This view of Pluto's Sputnik Planitia Nitrogen Ice Plane was captured by the NASA New Horizons spacecraft during its July 2002 flyby on the dwarf planet.
Credit: NASA / JHUAPL / SWRI
In his heart, Pluto could be a giant comet.
Researchers have developed a new theory about the origins of the dwarf planet, after scrutinizing Sputnik Planitia, the giant nitrogen-glacier that represents the planet, on the left lobe of Pluto's famous "heart" feature.
"We found a striking coincidence between the estimated amount of nitrogen within the glacier and the amount that would be expected if Pluto were formed by the agglomeration of about one billion comets or other Kuiper belt objects similar in chemical composition to 67P , the comet researched by Rosetta, "said Chris Glein, a scientist at the Southwest Research Institute (SWRI) in San Antonio, in a statement. [Photos of Pluto and Its Moons]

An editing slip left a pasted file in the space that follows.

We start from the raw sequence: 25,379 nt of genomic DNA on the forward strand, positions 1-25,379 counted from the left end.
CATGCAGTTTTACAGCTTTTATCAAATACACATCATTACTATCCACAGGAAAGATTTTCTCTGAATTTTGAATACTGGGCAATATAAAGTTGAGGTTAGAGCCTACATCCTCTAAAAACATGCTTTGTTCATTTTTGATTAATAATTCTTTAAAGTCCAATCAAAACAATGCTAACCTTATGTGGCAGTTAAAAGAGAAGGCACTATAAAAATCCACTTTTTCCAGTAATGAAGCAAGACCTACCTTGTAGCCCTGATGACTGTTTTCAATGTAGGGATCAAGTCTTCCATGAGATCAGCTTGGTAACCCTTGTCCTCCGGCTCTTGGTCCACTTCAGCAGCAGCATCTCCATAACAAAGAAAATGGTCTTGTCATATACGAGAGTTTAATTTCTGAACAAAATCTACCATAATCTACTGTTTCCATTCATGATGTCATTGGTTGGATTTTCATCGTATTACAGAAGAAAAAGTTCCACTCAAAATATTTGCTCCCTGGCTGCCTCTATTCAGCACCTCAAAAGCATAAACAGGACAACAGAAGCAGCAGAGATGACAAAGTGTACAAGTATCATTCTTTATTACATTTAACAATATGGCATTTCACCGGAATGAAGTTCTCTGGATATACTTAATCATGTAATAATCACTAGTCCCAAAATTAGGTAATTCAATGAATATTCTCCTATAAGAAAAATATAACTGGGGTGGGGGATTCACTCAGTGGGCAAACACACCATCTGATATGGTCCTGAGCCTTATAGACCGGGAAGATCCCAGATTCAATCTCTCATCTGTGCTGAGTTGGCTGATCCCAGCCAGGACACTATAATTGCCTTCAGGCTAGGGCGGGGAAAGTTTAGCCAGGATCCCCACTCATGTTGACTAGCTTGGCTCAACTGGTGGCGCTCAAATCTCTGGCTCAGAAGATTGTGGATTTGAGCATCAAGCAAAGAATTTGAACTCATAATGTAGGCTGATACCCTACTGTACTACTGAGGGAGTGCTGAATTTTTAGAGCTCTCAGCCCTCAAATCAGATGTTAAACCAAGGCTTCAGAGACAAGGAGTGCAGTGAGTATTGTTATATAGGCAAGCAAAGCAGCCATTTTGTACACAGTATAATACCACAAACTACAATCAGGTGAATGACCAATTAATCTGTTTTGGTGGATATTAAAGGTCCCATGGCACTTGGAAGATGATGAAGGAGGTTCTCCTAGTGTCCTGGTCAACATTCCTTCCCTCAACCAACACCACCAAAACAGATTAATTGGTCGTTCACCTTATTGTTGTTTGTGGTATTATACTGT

The Rosetta mission of the European Space Agency circled the comet 67P / Churyumov-Gerasimenko from 201
4 to 2016. The mother ship in orbit also dropped a lander named Philae onto the icy body and set the first soft touchdown on the surface of a comet. (The Kuiper Belt is the ring of frigid objects beyond Neptune's orbit; Pluto is the largest inhabitant of the belt.)
Glin and his SwRI colleague Hunter Waite developed the new Pluto Formation scenario after seeing data from Rosetta and NASA's New Horizons mission. In their new study, published online Wednesday, May 23, in the journal Icarus, scientists drew some conclusions about the evolution of the dwarf planet. The first chemical composition inherited from cometary building blocks was chemically modified by liquid water. maybe even in an underground ocean, "said Glein.